A duplex penthouse co-op unit in Rego Park? Why not! And it’s asking $1,499,000, no less. This four bedroom, three bathroom at 99-32 66th Road comes in at 3,500 square feet, with a 2,000-square-foot private balcony. We like those floor-to-ceiling wraparound windows, but the interior isn’t bowling us over. For $1.5M, we expect some more bells and whistles. But if you’re looking for space and a huge outdoor area, this’ll do the trick. The big question: how likely is it that someone will offer ask?
The 23rd Street/Ely Avenue station has increased in importance in recent years, as Greenpoint has gotten hotter — Queensicans needing access can change trains to the G line here, when the G vouchsafes to cross under the noxious and noisome Newtown Creek, which it won’t be doing for awhile. Many subway amateurs think this is the place where 23rd Street crosses Ely Avenue. This is a fallacy, as Ely Avenue is actually the former name of 23rd Street. It carried the name until the 1920s, as the then NYC Topographical Bureau decided to put Queens under one numerical street system in 1915, and the streets were numbered gradually from neighborhood to neighborhood, completing the process by 1930.
However, some anachronisms remain on subway station signs. The best-known are along the #7 line, where Rawson, Bliss, and Lowery Streets, as well as Lincoln Avenue, are still on the station signs for 33rd, 40th, 46th and 52nd Streets. Names also persist along the N/Q in Astoria, and the A in Ozone Park and the Rockaway peninsula.
Brooklyn has hipsters. Queens has Hip-to-Hip. This theater company, which specializes in family-friendly productions, performs Shakespeare classics for free in various public spaces throughout the borough each summer. This year, Hip-to-Hip will put on the Bard of Avon’s Two Gentlemen of Verona, an early slapstick comedy about love, friendship, betrayal, forgiveness…and a dog, and Cymbeline, a late romance/fairy tale about a king, his only daughter, an evil stepmother, and a forbidden love. The professional actors will perform in repertory, and 30 minutes before each performance, they will host “Kids & The Classics,” an interactive workshop for children of all ages.
Details after the jump. (more…)
Blvd Construction Management recently filed applications and excavation permits with the Department of Buildings at 98-28 – 98-32 Queens Boulevard, between 65th Road and 66th Avenue in Rego Park. The application is for an eight-story, 68-unit residential building. There’s a proposed 46,769 square feet of residential space, 10,805 square feet of retail space, and 9,108 square feet for a community facility: a grand total of 66,683 square feet. The design is by the architect Gerald J Caliendo.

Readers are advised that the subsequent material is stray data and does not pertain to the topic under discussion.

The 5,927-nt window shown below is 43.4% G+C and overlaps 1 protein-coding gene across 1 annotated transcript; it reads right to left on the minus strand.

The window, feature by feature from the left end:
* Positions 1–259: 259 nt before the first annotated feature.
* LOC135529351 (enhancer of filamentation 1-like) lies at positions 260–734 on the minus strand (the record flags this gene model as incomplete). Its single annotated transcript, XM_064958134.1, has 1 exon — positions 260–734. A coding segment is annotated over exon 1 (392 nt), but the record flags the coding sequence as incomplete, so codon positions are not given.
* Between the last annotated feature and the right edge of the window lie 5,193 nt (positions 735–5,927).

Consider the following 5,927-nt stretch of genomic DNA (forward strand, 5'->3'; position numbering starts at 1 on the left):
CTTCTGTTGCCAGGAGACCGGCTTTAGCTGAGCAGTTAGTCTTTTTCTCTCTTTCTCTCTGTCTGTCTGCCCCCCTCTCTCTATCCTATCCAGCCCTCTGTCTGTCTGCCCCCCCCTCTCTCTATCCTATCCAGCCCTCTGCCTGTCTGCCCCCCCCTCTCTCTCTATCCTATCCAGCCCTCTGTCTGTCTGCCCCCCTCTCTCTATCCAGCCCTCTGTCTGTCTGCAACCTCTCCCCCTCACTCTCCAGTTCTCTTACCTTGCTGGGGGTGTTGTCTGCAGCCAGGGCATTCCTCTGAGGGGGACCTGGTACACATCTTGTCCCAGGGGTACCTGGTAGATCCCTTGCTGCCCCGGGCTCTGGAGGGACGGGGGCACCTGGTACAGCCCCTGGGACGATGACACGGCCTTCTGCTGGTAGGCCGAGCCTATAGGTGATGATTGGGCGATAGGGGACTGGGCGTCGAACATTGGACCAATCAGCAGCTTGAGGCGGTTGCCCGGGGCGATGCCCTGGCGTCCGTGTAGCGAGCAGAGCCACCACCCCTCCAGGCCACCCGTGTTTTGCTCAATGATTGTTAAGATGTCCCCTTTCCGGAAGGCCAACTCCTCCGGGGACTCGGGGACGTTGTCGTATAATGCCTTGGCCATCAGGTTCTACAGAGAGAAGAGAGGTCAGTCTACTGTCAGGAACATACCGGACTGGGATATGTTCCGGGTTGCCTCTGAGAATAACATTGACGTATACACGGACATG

There’s currently a one-story strip mall at the site, which will have to be demolished before construction starts. The DOB has not issued demolition permits yet. GMAP
Queens’ first drive-through Starbucks is possible for the former strip club site at 92-77 Queens Boulevard. DNAinfo reports that the owners, who picked up the parcel for $40,000,000, are planning for a two-story retail development here. (The strip club, Goldfingers, closed way back in 1999.) Plans for retail are more feasible for the owners than previously stated plans for a 15-story residential development.
The retail space will be a total of 16,000 square feet, with some parking on the ground-level and more in the basement. The Starbucks deal is not yet final, and it’s also possible a Retro Fitness gym will move onto the second floor. There is still 8,000 square feet of space available for rent. The owner hopes to open this new commercial building by June of next year.
Rendering via Winick Realty Group
The Department of Buildings just issued a new building permit to build up at 64-76 Wetherole Street, between 64th and 65th Roads in Kew Gardens. According to DOB documents, this will be a seven-story building with 14 residential units. There will be 12,444 square feet of residential space, as well as 1,887 square feet set aside for a community facility. (That makes for a 14,331-square-foot building total.) The architect of record is Tan Architect PC, based in Elmhurst. No word whether it’ll be rentals or condos. GMAP
Today Queens transit advocates will present their first traffic safety presentation on Queens Boulevard, well known as the Boulevard of Death. The New York Daily News reports that Community Board Six will hear the safety suggestions, which include widening the center median to make a protected bike lane, as well as changing the timing on lights at crosswalks. Advocates want to particularly focus on safety for the stretch of Queens Boulevard running through Forest Hills and Rego Park. While the Department of Transportation already made some improvements — like adding parking lanes and fences to slow traffic — safety advocates call these measures “band-aid fixes.”
The presentation to CB6 today will be followed by two Vision Zero Workshops hosted by the DOT on May 21st and May 29th. At those meetings the DOT will accept safety suggestions from the public regarding Queens Boulevard, or any other street for that matter.
Group Wants New Safeguards for the Queens Boulevard of Death [NY Daily News]
All Queens Boulevard coverage [Q'Stoner]